Thursday, March 20, 2014

I/D#3: Unit Q Concept 1: Using Fundamental Identites to Simplify & Verify Expressions

Inquiry Activity Summary

"sin²x+cos²x=1" comes from the identity (proven factor or formula) of the Pythagorean Theorem. The theorem, when involving the trig ratios of the Unit Circle, is written in the form of "x²+y²=r²". In order to get the set of values to equal "1", we must divide the entire equation by "r²". As a result, we are left with two ratios, "x/r" (cosine), and "y/r" (sine).

Inquiry Activity Reflection

The connections that I see between Units N, O, P, and Q so far are the use of angels in degrees and the use of geometric properties. Likewise, I have noticed that all of the units make use of the six central trigonometric ratios.

If I had to describe trigonometry in THREE words, they would be: patterns, formulas, and memorization.

Tuesday, March 18, 2014

WPP #13 & 14: Unit P Concepts 6 & 7: Applications With Law of Sines and Law of Cosines

This WPP #13 & 14 was made in collaboration with my friend and classmate, Jennifer G. Please visit her blog here to view her other amazing blog posts! 

Monday, March 17, 2014

BQ #1: Unit P Concepts 2, 4 & 5: Law of Sines (SSA) & Area Formulas

2. Law of Sines 


Why is SSA ambiguous? Accurately draw the triangles that would be associated with one of these problems (pick any from the SSS or PQ). Connect your answer to your knowledge of Unit Circle trig function values.
SSA is ambiguous because we are only given one of the three angles as opposed to two in ASA or AAS. Because of this, there is the chance that we may get an answer of one, two, or no possible triangles.

5. Area Formulas

 Show that our “traditional” area formula of A=1/2bh, the area of an oblique triangle, and Heron’s area formula will result in the same values. Draw and label a right triangle with angles of 35* and 65*. Have the base be 4 units. Find all the remaining pieces using your knowledge of this chapter and then find the area using all three area formulas.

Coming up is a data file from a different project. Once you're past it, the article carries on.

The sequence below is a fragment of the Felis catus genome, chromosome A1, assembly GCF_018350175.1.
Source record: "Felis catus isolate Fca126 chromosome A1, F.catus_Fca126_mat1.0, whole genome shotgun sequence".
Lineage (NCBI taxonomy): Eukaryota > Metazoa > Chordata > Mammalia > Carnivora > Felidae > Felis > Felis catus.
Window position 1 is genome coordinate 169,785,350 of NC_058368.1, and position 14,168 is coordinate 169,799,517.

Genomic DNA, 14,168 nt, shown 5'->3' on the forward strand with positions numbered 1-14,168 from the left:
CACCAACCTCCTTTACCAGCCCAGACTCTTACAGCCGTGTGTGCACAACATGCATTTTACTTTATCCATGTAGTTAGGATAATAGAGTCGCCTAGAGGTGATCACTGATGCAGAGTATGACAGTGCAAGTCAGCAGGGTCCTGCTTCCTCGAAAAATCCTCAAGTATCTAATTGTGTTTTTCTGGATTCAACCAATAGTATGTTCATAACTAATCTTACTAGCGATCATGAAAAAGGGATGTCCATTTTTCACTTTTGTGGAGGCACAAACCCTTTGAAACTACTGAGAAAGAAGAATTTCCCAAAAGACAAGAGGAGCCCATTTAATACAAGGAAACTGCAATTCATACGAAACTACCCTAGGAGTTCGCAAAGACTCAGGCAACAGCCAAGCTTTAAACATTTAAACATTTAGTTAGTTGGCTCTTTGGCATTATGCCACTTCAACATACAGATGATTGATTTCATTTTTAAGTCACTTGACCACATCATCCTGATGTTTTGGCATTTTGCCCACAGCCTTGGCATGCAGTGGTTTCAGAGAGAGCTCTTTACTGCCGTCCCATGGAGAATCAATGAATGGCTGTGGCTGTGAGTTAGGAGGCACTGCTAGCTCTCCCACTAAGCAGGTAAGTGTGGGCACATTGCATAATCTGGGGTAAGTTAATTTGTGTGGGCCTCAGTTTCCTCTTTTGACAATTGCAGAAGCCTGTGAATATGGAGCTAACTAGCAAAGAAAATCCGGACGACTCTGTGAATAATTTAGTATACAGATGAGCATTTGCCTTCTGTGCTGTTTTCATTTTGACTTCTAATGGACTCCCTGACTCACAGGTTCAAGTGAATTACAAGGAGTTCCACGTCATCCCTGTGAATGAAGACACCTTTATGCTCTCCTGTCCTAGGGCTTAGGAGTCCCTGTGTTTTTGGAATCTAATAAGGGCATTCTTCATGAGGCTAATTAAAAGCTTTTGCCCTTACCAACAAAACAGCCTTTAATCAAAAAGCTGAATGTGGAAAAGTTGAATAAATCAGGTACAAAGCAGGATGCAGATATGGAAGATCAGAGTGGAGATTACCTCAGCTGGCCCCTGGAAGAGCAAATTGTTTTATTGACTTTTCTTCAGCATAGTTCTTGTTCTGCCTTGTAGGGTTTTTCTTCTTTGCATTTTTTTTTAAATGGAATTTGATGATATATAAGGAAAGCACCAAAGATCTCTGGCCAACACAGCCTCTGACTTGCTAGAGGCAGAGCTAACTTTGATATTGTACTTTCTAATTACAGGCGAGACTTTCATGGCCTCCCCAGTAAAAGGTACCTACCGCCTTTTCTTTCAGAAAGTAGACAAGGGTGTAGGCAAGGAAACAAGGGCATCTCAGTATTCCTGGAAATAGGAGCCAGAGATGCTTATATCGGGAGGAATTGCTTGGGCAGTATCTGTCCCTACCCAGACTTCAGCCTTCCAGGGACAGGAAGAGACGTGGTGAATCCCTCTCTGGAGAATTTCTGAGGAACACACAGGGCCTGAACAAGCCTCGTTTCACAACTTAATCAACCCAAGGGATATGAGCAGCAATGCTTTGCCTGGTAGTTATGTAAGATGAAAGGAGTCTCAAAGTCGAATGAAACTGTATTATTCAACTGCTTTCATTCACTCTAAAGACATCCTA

Our "traditional" area formula, the area of an oblique triangle, and Heron's area formula will all result in the same value for the area of a triangle.

Tuesday, March 4, 2014

I/D#2: Unit O: How Can We Derive the Patterns for Special Right Triangles?

Inquiry Activity Summary

The objective of the activity below was to derive or obtain the patterns of special right triangles from equilateral shapes, in this case a larger triangle and a square. The benefits of completing this task is that it provides us with another means of identifying the Unit Circle values.

Activity page 1 of 2. Click to enlarge.
Activity page 2 of 2. Click to enlarge.

45°, 45°, 90° Triangle

           As shown in the Step 1 of the above activity (see page 1), the process of deriving a 45°, °45, 90° congruent triangles of the desired angles. We label the hypotenuse of the smaller triangles "c", and we can label the two legs "a" and "b". Based on what we informed in this activity, we know that the side lengths of the square were valued at 1; thus, both "a" and "b" are equal to 1. To find the value of the hypotenuse, we can use the Pythagorean Theorem (a² + b² = c²). By plugging in the corresponding values, we get c= √2. We can then collectively use the newly-obtained values and a variable (e.g. "n") to triangle from a square first involves the act of dividing, or breaking down, the initial shape. To do so, we slice the square diagonally to from two form a general pattern. This means that by adding a variable to each of the values, the pattern becomes applicable to a square with any given side length!

30°, 60°, 90° Triangle

           In Step 2 of the activity (see page 2), we are presented with an equilateral triangle with a side length of 1. Referring back to what we have learned in Geometry, we know that a triangle with sides of equal length is also equiangular, meaning that each of the three angles are 60°. To begin this step, me must again breakdown the shape by dividing it into congruent parts--this time by drawing a vertical line through the middle. Again we label out hypotenuse "c" and the two legs of the shape "a" and "b". Using the given information, we know that "a" is equal to 1/2 and "c" is equal to 1. As you may have probably already guessed from Step 1, we use the Pythagorean Theorem to find the missing height. By plugging in the respective values into the equation and solving for "b", we get the answer of √3 /2. In order to translate our values into the normal pattern without fractions, we multiply each of them by 2. By doing so, "a" becomes 1, "b" becomes √3, and "c" becomes 2. As stated before, we can include a variable (e.g. "n") to our answers to form a general pattern. This allows the pattern to be applicable to an equilateral triangle with any given side length!

Inquiry Activity Reflection

Something I never noticed before about special right triangle is that they can be joined together to form larger, equilateral and equiangular shapes!

Being able to derive these patterns myself aids my learning because it enables me to identify patterns that could prove useful in future practice and exams.

Works Cited